A cold grey day in January 2019 was the highlight of my academic career. After six years of hard work I defended my doctoral dissertation with all of the lovely pomp and circumstance that Leiden offers for such an occasion.
Receiving my PhD fulfilled a lifelong dream, proving to myself that I could hold my own in academia. It was also the validation that my leap of faith to leave a successful career in the publishing industry to return to the university was the right decision.
I never assumed that I would be able to stay in academia after my PhD but I naively thought that a clear career path would present itself sometime shortly after my doctoral defense, it did not. I do not regret the past six intellectually stimulating years but as I look to the future I am perplexed about what my next career move should be and the best strategy to achieve that goal. Try to stay in academia? Return to my former career? Embark on a new career?
Ideally, I would love to stay in academia like many of my colleagues but I am not willing to spend the next decade as an academic nomad. Furthermore, if I am being honest with myself such a plan is unrealistic as I like many other recent PhDs have a spouse with a job and school-age children. Mobility is certainly on the table but not for a two-year contract with no prospect of a permanent position afterwards.
I am not picky, I just want a position commensurate to my level of education and professional experience that offers a reasonable amount of stability for my family. Is that too much to ask? Apparently it is.
For the time being, I am one of the lucky ones. In the final months of my PhD I had the foresight to apply for a post-doctoral fellowship which I was serendipitously awarded the same week that I submitted my dissertation. This grant assured me a seamless transition from PhD candidate to post-doctoral researcher with a two-year contract at Leiden to continue as a researcher.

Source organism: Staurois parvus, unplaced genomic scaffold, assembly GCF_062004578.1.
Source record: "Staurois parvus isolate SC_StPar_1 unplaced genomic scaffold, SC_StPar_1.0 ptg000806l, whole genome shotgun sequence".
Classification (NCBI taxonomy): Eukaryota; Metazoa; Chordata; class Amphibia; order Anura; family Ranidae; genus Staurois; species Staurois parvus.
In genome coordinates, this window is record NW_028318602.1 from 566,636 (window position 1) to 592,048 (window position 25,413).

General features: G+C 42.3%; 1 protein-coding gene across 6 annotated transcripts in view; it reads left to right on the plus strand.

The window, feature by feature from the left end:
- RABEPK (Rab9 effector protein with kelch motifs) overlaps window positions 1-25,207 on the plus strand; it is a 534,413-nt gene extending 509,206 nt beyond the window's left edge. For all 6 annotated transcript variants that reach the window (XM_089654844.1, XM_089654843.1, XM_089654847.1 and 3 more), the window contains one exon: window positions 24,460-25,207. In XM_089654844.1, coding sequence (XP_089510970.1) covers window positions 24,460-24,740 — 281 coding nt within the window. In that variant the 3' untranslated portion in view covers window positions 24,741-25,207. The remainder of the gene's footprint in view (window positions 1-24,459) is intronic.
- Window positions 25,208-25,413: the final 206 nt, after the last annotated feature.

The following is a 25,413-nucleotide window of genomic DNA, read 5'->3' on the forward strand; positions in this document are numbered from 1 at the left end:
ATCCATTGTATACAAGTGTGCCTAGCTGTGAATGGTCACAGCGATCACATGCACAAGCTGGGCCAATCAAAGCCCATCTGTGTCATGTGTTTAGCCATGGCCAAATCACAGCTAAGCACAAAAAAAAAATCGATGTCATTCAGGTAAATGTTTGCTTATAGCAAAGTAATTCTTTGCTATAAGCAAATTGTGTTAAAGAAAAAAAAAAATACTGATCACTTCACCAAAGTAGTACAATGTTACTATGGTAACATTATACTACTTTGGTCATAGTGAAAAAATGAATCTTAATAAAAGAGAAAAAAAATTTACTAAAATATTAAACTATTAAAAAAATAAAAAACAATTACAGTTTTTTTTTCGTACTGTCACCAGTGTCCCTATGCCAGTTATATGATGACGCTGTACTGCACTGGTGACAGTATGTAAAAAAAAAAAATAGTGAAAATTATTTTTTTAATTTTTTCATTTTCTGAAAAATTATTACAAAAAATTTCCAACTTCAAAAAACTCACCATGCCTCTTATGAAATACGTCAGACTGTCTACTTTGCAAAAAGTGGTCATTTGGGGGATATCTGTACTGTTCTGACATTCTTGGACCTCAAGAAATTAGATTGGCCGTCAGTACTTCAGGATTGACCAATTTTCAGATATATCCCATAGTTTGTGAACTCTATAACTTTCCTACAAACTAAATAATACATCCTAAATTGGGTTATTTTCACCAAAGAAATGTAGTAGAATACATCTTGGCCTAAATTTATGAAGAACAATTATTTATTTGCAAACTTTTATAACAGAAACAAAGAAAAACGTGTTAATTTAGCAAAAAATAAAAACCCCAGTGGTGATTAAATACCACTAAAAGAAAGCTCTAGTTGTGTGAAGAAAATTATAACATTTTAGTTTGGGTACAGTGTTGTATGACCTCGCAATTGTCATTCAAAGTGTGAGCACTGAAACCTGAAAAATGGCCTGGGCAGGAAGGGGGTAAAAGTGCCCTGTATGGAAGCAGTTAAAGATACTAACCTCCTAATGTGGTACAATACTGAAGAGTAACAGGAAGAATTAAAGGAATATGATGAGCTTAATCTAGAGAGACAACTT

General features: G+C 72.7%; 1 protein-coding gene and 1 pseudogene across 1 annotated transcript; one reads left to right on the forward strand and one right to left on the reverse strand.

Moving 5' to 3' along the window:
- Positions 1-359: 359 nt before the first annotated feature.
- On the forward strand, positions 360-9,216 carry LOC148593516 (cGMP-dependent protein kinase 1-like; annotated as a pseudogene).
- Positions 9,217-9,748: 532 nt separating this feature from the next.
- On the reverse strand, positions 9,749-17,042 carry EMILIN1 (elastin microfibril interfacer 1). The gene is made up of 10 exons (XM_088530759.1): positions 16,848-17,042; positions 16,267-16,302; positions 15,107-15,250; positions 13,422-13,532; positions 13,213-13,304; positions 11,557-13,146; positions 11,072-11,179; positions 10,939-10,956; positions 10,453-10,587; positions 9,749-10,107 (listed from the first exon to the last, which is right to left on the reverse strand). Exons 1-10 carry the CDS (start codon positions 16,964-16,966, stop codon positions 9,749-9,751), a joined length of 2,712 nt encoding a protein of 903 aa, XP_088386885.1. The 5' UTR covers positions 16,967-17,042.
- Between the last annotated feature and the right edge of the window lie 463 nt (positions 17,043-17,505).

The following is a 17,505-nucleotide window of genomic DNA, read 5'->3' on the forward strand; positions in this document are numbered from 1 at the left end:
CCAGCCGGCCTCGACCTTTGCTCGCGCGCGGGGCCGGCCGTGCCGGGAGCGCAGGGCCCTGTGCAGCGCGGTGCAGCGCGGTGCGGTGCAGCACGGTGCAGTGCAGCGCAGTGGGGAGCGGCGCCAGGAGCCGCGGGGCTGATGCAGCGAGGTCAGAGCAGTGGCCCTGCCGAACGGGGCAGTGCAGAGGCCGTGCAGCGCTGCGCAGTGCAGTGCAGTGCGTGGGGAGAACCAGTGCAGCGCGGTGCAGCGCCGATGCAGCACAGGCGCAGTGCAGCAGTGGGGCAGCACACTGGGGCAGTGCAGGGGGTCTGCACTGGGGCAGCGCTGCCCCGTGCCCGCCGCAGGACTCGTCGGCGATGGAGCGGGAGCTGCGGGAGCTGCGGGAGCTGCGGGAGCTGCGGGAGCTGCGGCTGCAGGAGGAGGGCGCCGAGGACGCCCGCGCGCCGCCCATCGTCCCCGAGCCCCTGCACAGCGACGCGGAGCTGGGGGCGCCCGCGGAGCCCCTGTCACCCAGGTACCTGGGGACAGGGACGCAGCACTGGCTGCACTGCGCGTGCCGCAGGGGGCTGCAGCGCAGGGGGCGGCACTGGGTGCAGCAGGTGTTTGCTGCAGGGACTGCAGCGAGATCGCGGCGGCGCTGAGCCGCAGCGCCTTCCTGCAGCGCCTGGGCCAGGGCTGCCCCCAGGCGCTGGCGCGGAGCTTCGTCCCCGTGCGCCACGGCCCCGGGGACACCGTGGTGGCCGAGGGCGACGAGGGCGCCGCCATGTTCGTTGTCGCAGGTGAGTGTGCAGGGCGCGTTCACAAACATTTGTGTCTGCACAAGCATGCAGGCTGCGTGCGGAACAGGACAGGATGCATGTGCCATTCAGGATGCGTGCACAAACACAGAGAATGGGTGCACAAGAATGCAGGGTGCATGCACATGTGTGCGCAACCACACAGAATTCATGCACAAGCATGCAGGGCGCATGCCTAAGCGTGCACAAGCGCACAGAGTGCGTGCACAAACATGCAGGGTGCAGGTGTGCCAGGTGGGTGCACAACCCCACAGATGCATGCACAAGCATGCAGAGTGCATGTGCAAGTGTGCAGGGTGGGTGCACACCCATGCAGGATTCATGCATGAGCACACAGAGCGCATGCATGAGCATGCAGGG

I was blessed with a little breathing room, but almost one year into that project I am forced to seriously consider where I will be a year from now. Two years is short in the world of employment contracts and grant applications. What is a newly minted doctor to do? Apply for another post-doc? Write another research grant? Focus on publishing as much as possible and hope that a permanent position will miraculously appear? Or do I begin to clean up my CV, update my LinkedIn profile and start networking outside of academia?
The answer, it seems, is all of the above.
Thus, I am constantly conflicted as to the best way to use my time during what is possibly my last year in academia. Obviously, I am passionate about my research project and bursting with ideas but a two-year postdoc is not long enough to write a book. I would also like to dedicate some time to reworking my dissertation not only because it would look good on my CV but it is already under contract. In a few months I will need to worry about pressure from the publisher if I don’t deliver on time.
Beyond publications, building professional experience is constantly on my mind. This means spending time on my BKO portfolio, accepting to supervise thesis students, researching grant opportunities, and even taking on some freelance consulting to get back into the professional world.
In short, being a postdoc is exhausting, not because the research or teaching is more challenging than as a PhD, but because the uncertainty is so much greater and time is constantly of the essence.
This system of one and two-year postdocs (and temporary teaching contracts), I argue, is broken and of little benefit for the greater university community. Short contracts don’t allow researchers to become invested in their host institutes.
They also do little to alleviate the administrative workload of permanent staff as it is impossible to be a meaningful participant in any committee without institutional knowledge or the perspective to see a project to its completion. This is a shame particularly in the case of postdocs because research time is often spent writing job applications.
What then can universities do to improve the plight of postdocs? Ideally universities would be able to have greater long term strategic and financial overview thus enabling them to open up permanent positions but I realize this is only a pipe dream.
More realistically universities could offer longer temporary contracts of four or five years that allocate time for both research and teaching thus giving well-rounded professional experience commensurate with institutional needs.
These contracts are of greater value to both the researcher and the institution which employs them as they provide stability to the employee while maintaining flexibility for the employer. This is already the case at many German institutions which offer five year postdoc positions. I think it is reasonable to suggest that Dutch universities develop similar opportunities. Such a program would be a huge improvement from the current system which ultimately breeds a climate of unnecessary stress and insecurity.
Even as I write this editorial I am wondering whether my time would have been better spent applying for a Rubicon…